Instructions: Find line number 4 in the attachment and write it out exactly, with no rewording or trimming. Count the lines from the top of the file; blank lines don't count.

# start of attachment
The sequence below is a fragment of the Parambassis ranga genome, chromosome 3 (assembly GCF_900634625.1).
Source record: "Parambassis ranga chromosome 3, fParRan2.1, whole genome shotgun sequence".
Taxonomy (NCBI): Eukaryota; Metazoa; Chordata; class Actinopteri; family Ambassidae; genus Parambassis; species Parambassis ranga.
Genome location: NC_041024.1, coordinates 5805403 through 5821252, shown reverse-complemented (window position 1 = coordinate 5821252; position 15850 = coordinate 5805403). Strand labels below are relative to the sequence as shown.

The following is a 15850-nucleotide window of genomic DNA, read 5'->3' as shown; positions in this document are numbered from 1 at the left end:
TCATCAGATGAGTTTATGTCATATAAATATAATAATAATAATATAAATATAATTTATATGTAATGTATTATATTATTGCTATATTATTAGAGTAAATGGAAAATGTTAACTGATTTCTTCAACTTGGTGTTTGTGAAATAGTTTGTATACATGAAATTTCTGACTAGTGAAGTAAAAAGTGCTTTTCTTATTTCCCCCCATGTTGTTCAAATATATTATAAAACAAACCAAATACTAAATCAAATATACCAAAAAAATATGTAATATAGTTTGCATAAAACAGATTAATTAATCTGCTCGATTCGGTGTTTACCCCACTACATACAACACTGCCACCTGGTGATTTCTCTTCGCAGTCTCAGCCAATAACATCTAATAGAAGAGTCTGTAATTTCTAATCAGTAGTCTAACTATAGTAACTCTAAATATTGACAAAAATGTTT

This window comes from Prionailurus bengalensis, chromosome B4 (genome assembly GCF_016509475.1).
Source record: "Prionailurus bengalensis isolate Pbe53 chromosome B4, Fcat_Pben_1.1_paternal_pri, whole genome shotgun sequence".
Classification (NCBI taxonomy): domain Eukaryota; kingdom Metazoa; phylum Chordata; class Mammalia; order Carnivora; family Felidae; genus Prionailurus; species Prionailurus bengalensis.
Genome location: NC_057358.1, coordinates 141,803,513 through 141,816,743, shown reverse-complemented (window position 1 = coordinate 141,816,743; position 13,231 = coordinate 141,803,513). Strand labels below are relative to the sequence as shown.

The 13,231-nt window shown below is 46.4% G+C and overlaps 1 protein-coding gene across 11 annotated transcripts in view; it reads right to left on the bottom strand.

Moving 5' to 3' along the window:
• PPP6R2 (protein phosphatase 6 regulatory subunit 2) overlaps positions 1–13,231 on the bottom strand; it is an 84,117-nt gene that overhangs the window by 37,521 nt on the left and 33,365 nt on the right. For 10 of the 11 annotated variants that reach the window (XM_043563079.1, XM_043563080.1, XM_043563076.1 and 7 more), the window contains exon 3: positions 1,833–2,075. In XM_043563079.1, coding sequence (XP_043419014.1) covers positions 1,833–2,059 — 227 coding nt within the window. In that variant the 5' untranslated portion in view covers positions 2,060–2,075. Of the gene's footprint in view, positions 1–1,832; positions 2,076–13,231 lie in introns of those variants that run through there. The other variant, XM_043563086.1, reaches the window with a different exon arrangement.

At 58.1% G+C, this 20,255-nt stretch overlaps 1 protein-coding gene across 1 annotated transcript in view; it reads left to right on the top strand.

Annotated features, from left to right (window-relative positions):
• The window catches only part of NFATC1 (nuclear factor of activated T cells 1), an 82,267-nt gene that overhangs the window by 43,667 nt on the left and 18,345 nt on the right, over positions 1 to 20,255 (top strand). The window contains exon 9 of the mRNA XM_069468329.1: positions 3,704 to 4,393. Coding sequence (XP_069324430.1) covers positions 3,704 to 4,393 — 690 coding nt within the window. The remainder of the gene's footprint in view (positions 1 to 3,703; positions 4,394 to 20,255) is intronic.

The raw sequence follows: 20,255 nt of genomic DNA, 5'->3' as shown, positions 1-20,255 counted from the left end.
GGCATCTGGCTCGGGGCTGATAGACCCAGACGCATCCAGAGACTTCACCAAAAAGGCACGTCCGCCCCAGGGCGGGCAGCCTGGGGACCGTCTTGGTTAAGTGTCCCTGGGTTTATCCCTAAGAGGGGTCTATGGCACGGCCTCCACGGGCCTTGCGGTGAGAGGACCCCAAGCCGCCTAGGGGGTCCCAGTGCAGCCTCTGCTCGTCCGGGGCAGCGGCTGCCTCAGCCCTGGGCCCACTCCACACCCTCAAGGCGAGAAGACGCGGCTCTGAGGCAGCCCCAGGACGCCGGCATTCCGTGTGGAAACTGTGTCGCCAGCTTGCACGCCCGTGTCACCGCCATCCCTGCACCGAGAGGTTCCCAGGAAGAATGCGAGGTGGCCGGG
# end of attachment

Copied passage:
Genome location: NC_041024.1, coordinates 5805403 through 5821252, shown reverse-complemented (window position 1 = coordinate 5821252; position 15850 = coordinate 5805403). Strand labels below are relative to the sequence as shown.